Despite much evidence from laboratory work, epidemiological evidence remains elusive regarding the role of dietary fiber in colorectal carcinogenesis. We investigated associations of dietary fiber and source foods with colorectal cancer risk in the Fukuoka Colorectal Cancer Study, a community-based case-control study.
The study subjects were 816 incident cases of colorectal cancer and 815 community controls. Nutrient and food intakes were estimated on the basis of a computer-assisted interview regarding 148 dietary items. Odds ratios of colorectal cancer according to quintile categories of energy-adjusted intakes of dietary fiber and food groups were obtained with adjustment for non-dietary factors and dietary intakes of calcium and n-3 fatty acids.
Total, soluble and insoluble dietary fibers were not measurably associated with overall risk or subsite-specific risk of colorectal cancer. By contrast, rice consumption was associated with a decreased risk of colorectal cancer (trend p = 0.03), particularly of distal colon and rectal cancer (trend p = 0.02), and high intake of non-rice cereals tended to be related to an increased risk of colon cancer (trend p = 0.07). There was no association between vegetable consumption and colorectal cancer, whereas individuals with the lowest intake of fruits tended to have an increased risk of colorectal cancer.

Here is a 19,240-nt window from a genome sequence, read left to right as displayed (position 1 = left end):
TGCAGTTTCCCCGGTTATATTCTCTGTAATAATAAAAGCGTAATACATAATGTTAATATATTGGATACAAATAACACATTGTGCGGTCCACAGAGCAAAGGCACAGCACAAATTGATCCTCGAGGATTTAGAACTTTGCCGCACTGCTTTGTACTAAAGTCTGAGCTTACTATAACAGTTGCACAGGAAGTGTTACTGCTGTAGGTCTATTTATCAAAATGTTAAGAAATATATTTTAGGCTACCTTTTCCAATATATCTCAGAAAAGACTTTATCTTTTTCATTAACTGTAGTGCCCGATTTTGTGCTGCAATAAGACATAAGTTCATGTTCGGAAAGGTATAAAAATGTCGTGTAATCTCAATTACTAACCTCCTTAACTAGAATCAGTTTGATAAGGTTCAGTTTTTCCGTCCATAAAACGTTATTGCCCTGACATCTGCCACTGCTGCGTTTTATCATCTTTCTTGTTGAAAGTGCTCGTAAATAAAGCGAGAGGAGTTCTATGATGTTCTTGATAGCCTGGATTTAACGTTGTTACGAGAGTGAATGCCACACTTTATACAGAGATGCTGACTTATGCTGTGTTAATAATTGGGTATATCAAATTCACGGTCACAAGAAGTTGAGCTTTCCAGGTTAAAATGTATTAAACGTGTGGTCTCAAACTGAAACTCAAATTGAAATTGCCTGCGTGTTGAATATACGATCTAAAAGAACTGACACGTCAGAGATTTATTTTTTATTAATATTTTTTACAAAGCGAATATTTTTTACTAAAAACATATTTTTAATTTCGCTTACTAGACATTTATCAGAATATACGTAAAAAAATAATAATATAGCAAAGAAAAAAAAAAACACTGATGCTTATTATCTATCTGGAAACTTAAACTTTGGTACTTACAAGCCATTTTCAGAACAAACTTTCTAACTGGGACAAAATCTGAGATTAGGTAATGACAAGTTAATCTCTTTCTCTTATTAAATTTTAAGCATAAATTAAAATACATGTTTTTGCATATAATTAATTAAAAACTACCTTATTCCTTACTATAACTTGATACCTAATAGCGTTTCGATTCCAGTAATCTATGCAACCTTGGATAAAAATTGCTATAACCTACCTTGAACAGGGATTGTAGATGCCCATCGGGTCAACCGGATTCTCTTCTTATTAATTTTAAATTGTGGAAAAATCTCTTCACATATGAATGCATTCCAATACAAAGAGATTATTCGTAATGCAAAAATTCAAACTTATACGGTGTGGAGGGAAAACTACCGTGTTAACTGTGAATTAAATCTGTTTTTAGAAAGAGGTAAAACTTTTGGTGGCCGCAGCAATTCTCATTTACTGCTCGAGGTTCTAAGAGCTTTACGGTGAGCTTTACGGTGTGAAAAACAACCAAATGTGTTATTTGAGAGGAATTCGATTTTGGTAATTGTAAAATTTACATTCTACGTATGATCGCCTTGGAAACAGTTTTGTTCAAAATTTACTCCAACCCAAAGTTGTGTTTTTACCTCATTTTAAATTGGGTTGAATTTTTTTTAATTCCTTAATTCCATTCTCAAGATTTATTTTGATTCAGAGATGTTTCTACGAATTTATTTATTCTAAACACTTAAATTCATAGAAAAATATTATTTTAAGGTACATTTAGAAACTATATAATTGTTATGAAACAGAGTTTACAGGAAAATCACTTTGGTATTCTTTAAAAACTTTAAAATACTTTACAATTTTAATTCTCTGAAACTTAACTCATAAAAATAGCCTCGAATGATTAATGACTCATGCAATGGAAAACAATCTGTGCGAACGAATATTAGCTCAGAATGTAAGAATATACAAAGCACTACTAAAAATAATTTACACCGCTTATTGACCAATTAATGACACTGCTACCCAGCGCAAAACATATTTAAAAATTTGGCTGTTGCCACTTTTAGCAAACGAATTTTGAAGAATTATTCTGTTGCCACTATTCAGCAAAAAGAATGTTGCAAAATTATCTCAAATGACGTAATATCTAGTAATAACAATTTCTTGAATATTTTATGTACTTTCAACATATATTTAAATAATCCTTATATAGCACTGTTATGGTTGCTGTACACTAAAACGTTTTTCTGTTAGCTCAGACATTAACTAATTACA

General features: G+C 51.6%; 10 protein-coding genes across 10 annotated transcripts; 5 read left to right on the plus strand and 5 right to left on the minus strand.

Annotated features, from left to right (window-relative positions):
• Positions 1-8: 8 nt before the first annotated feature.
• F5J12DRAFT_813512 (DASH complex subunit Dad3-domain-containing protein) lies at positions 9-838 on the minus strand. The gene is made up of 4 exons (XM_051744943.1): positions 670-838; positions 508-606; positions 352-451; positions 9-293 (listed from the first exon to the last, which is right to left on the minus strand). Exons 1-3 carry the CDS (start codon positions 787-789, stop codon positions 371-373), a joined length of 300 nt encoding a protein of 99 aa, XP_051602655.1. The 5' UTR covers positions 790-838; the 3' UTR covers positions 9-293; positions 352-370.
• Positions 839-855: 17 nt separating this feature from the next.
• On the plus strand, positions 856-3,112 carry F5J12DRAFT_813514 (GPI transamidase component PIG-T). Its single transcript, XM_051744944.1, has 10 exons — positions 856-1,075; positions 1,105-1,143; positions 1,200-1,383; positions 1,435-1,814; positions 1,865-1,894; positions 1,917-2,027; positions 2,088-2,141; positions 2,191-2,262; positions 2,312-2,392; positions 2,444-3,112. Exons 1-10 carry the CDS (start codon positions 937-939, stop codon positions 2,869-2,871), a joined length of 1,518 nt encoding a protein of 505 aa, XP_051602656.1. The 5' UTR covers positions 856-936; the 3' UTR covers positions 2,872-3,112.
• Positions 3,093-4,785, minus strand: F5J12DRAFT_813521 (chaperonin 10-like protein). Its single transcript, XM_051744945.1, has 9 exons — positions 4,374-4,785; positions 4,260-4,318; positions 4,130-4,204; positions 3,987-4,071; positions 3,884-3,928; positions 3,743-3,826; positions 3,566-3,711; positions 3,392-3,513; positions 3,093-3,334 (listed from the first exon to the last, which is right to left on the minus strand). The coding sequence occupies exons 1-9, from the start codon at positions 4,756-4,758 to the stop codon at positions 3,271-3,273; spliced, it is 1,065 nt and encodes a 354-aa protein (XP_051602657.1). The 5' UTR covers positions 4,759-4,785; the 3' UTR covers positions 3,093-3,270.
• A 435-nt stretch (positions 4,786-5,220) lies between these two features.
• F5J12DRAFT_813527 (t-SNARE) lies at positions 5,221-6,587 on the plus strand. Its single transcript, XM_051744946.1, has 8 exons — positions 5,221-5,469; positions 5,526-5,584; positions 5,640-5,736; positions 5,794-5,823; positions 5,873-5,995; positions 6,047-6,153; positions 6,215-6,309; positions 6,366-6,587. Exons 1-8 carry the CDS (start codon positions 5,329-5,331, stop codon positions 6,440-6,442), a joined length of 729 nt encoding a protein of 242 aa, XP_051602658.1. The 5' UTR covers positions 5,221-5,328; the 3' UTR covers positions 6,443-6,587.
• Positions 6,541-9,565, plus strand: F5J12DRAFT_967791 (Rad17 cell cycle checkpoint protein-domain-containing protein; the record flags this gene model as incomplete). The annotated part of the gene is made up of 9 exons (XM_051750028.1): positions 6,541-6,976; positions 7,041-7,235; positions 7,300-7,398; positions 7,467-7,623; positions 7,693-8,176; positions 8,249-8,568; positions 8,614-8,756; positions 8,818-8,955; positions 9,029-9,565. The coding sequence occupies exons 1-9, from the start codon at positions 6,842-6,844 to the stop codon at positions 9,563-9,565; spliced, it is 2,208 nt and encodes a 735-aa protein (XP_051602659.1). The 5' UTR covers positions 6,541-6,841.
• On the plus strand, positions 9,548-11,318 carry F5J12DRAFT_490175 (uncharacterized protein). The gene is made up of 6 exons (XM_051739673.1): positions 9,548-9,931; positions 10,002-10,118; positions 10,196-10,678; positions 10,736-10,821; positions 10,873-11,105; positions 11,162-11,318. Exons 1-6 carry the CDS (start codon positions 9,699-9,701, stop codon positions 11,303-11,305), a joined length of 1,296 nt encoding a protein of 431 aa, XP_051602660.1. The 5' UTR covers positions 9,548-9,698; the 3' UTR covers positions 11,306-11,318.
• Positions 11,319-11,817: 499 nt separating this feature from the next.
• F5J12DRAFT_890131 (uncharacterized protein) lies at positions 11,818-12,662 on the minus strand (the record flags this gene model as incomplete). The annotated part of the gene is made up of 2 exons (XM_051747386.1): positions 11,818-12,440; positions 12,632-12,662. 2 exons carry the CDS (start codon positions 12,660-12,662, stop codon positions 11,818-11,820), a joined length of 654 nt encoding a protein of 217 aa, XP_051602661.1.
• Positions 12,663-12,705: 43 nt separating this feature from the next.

The present study did not corroborate a protective association between dietary fiber and colorectal cancer, but suggested a decreased risk of distal colorectal cancer associated with rice consumption.